Scott Luton (01:09:11):

And that’s really what makes up this episode. Hopefully our listeners dig it as much as we have enjoyed it. Um, alright. So with all that said, Scott Luton here, I’m going to close out for Greg white and Amanda really appreciate their time today to our listeners. Be sure to check out our wide variety of industry thought leadership of course, find us and subscribe wherever you get your podcasts from on behalf of the entire team. Scott Luton wishing you a very successful weekend. Lots of change has got to happen, but you know what? Undoubtedly in the weeks and months ahead, everyone is going to have much, much more brighter days. So we’ll see you next time here on splotchy now. Thanks everybody.

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Featured Guests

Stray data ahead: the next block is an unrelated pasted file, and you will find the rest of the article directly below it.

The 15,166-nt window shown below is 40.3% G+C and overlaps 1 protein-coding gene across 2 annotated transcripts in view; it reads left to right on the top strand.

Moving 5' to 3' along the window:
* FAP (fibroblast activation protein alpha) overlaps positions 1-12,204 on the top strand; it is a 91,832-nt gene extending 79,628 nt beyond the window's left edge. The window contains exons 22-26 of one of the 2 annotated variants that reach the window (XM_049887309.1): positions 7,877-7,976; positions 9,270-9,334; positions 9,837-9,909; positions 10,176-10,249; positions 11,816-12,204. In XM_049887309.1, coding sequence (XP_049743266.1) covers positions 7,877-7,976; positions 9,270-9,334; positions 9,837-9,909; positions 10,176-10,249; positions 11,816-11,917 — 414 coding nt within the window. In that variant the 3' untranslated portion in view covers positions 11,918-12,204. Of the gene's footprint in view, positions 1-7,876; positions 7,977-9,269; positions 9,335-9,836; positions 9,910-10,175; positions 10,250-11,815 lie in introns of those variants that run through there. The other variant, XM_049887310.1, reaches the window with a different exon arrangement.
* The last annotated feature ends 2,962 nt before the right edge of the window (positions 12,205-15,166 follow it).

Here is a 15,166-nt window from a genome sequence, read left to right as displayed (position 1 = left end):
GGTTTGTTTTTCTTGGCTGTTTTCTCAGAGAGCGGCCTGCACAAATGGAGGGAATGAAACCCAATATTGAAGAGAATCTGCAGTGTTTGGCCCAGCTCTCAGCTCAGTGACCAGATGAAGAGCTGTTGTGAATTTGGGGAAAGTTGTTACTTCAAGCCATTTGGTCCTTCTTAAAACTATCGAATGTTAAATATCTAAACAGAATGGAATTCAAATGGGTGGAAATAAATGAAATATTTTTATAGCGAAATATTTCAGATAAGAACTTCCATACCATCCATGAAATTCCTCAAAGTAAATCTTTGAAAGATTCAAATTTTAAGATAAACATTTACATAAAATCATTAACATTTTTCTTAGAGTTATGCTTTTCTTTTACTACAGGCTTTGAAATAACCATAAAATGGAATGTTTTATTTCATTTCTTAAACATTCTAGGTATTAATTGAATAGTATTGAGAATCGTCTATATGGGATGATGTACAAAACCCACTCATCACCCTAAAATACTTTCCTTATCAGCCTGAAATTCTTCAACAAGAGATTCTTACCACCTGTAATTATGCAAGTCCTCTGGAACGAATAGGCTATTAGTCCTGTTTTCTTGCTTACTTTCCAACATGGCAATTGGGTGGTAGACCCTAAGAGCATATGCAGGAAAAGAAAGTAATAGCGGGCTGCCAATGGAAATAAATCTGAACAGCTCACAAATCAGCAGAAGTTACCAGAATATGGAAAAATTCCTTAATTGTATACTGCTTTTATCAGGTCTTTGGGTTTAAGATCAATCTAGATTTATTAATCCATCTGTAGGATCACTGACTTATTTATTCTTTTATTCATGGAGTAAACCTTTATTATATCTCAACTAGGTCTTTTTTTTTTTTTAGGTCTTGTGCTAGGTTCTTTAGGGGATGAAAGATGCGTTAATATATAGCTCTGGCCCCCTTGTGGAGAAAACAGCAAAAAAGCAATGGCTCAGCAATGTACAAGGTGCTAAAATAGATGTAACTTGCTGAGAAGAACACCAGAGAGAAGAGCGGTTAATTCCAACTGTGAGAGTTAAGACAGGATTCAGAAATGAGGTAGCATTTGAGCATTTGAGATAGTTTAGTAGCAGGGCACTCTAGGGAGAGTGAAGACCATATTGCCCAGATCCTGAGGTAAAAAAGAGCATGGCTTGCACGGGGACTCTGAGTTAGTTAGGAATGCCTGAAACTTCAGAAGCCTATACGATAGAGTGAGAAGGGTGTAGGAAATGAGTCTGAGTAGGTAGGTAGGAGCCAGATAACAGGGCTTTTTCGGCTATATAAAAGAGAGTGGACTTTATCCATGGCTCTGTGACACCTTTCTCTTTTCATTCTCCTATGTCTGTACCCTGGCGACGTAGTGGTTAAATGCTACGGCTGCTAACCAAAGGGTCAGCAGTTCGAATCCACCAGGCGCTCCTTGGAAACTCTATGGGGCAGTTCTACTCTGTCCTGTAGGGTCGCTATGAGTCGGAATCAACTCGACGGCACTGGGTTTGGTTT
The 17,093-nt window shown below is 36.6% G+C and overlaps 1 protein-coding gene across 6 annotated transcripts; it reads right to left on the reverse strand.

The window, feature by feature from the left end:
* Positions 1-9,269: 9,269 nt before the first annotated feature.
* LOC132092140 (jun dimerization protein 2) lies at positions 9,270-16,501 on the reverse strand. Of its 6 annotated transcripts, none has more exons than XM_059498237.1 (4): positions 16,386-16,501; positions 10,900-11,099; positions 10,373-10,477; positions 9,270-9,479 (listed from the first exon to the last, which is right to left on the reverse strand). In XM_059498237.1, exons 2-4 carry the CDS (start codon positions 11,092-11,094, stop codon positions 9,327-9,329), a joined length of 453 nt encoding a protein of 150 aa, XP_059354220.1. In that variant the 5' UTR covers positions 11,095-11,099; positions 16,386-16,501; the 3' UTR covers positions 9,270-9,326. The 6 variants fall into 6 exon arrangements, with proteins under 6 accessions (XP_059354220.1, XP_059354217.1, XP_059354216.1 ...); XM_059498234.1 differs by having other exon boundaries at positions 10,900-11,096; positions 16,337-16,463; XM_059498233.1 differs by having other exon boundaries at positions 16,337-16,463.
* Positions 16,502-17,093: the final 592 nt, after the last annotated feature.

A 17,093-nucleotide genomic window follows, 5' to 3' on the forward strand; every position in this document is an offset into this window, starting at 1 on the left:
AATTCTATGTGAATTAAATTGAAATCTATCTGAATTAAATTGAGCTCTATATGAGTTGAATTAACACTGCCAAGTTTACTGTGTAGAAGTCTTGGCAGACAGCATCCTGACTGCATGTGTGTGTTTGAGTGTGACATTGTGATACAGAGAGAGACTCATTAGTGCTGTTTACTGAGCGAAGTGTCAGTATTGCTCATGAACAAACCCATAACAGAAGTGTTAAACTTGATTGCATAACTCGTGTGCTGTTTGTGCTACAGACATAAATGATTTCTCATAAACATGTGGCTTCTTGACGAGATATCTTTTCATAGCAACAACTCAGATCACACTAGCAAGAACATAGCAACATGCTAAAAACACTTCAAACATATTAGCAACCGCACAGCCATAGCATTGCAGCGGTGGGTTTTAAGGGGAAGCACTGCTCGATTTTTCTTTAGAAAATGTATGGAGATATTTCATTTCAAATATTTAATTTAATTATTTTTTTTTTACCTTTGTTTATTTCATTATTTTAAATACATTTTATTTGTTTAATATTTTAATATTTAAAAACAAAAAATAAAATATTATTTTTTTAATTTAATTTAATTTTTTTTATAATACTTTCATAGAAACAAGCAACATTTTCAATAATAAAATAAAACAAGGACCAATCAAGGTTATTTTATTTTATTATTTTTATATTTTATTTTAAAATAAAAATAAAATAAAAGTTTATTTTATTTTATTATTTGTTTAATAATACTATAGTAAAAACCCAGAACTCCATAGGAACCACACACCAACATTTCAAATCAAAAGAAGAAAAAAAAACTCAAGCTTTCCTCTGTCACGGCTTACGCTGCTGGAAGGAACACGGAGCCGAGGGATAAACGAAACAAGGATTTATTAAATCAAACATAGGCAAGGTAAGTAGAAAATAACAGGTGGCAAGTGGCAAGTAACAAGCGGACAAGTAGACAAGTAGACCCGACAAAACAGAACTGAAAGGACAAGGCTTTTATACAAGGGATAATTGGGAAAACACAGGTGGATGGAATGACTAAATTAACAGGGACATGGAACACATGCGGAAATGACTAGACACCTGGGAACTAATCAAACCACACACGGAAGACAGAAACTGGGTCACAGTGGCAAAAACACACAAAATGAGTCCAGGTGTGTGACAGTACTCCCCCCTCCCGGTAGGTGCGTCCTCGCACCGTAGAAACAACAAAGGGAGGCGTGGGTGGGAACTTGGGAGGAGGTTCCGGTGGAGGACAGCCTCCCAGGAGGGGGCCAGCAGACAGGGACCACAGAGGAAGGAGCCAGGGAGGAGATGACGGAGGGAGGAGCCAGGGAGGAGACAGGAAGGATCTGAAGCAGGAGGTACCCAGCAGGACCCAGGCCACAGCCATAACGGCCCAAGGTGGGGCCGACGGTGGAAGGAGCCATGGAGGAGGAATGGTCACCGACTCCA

Amanda Luton is the Vice President of Production for Supply Chain Now. Amanda is a production and marketing veteran and entrepreneur with over 20 years of experience across a variety of industries and organizations including Von Maur, Anthropologie, AmericasMart Atlanta, and Children’s Healthcare of Atlanta. Amanda currently manages, produces, and develops modern digital content for Supply Chain Now and their clients. Amanda has previously served as the VP of Information Systems and Webmaster on the Board of Directors for APICS Savannah, and founded and managed her own successful digital marketing firm, Magnolia Marketing Group. When she’s not leading the Supply Chain Now production team, you can find Amanda in the kitchen, reading, listening to podcasts, or enjoying time with family.  Connect with Amanda on LinkedIn.